Education reform in the Republic of Haven
John, not surprisingly as Richard's son and my own brilliant protégé, got this one pretty much right. The Republic of Haven is intensely motivated at the highest levels to overhaul and upgrade its educational establishment. The fact that they had a revolution (at least one), a civil war, and the restoration of an entirely new/old form of government, with all new governing entities to exercise oversight over the various bureaucracies, helps enormously in their efforts. They've had many opportunities to use a new broom approach. However, they can't really nuke the existing educational establishment down to volcanic glass and simply start over again. They have to fix what's wrong, not simply blow the old system entirely up, and that gives them both advantages and disadvantages. The biggest disadvantage is that while they can get rid of the most incompetent, and the most wrongheaded, they don't have all that many experienced personnel who were allowed to be competent or who were completely immune to the wrongheadedness of the official educational establishment's line. The reformers have to take the best existing educators they've got and use them as the starting point, and that means there are going to be bureaucratic holdovers, mindset holdovers, philosophical holdovers, etc.. Don't get me wrong, they have made -- and are making -- huge strides in fixing the broken windows and backed up toilets of their educational system. They're bringing in teachers and administrators from the outlying star systems where the educational systems suffered the least damage under the Legislaturalists. And they are doing their best to recruit educators from other star nations.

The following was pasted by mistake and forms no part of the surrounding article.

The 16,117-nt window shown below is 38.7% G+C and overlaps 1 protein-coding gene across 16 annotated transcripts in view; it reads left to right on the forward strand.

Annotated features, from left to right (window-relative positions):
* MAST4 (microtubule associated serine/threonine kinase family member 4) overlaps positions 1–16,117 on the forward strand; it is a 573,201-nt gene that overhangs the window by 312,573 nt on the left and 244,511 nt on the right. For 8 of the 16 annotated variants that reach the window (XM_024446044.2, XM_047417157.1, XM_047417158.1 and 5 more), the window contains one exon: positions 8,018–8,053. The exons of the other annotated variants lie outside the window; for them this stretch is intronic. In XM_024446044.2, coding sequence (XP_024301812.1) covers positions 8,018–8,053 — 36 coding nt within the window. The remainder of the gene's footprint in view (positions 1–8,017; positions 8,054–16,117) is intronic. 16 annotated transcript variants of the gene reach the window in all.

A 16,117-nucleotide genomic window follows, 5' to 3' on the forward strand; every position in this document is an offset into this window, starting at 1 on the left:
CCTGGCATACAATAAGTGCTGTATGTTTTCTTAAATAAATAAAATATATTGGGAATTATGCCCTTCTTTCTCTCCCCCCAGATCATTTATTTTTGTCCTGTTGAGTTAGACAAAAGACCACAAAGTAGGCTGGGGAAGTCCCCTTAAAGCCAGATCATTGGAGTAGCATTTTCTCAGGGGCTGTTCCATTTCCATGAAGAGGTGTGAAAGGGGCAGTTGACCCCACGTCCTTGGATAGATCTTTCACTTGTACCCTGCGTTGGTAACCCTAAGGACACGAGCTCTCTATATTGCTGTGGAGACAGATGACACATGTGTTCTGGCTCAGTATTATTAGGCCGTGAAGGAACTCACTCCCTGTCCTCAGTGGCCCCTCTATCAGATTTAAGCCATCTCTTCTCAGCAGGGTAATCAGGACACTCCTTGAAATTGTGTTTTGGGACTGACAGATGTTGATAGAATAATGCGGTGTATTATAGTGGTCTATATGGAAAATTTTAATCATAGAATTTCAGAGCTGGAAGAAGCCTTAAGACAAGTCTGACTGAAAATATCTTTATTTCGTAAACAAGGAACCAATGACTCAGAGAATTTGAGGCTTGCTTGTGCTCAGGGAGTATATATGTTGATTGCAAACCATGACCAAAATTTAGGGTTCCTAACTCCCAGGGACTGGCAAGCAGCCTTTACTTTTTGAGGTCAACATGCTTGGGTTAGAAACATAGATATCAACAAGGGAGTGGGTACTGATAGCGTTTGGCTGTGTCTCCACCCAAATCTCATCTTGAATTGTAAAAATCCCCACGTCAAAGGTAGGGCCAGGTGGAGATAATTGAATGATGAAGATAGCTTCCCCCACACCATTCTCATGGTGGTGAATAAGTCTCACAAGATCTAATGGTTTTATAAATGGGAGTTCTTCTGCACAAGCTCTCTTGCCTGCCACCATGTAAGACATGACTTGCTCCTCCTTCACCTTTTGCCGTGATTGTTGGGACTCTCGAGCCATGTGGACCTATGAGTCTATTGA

The need to make this sort of a turnabout in the Republic's educational infrastructure was also one thing that Pierre and Saint-Just recognized. So Eloise, Thomas, and friends didn't start cold on fixing the problems. The ideological content of the basic educational system under the Committee of Public Safety became, if anything, even more pronounced than it had been under the Legislaturalists, but Pierre had already started a draconian reduction of the deadwood and begun applying serious pressure to produce positive educational results, at least in the technical fields. (This, by the way, is where lots of the "junior workers" assigned to Bolthole came from.) Pierre had also instituted an equally draconian policy of merit-based promotion (for students and teachers alike) and a system of rewards for superior -- and real -- educational performance.
The Pritchart Administration is busy building upon that foundation. The ideological content has been stripped away (although some of the old régime's sympathizers would argue that it's simply been replaced with a pablum-minded, self-serving, sophomoric worship of the individual and the anarchy of so-called democracy), history and the humanities have been added to the curriculum, and the reforms in content which had already been initiated have been followed up and accelerated wherever possible.
Despite that, it will be quite some time -- several years, at the very least -- before the basic capabilities of the Havenite educational system are up to what you might call first-star nation standards. And it's going to be a while, as well, before they get a sufficient number of homegrown teachers trained up in the "new model" educational system to fill the senior positions, take care of the administrative needs, replace the holdovers amongst the old-line bureaucrats, and get into a sufficient number of classrooms at a sufficiently low teacher-to-student ratio to complete the process.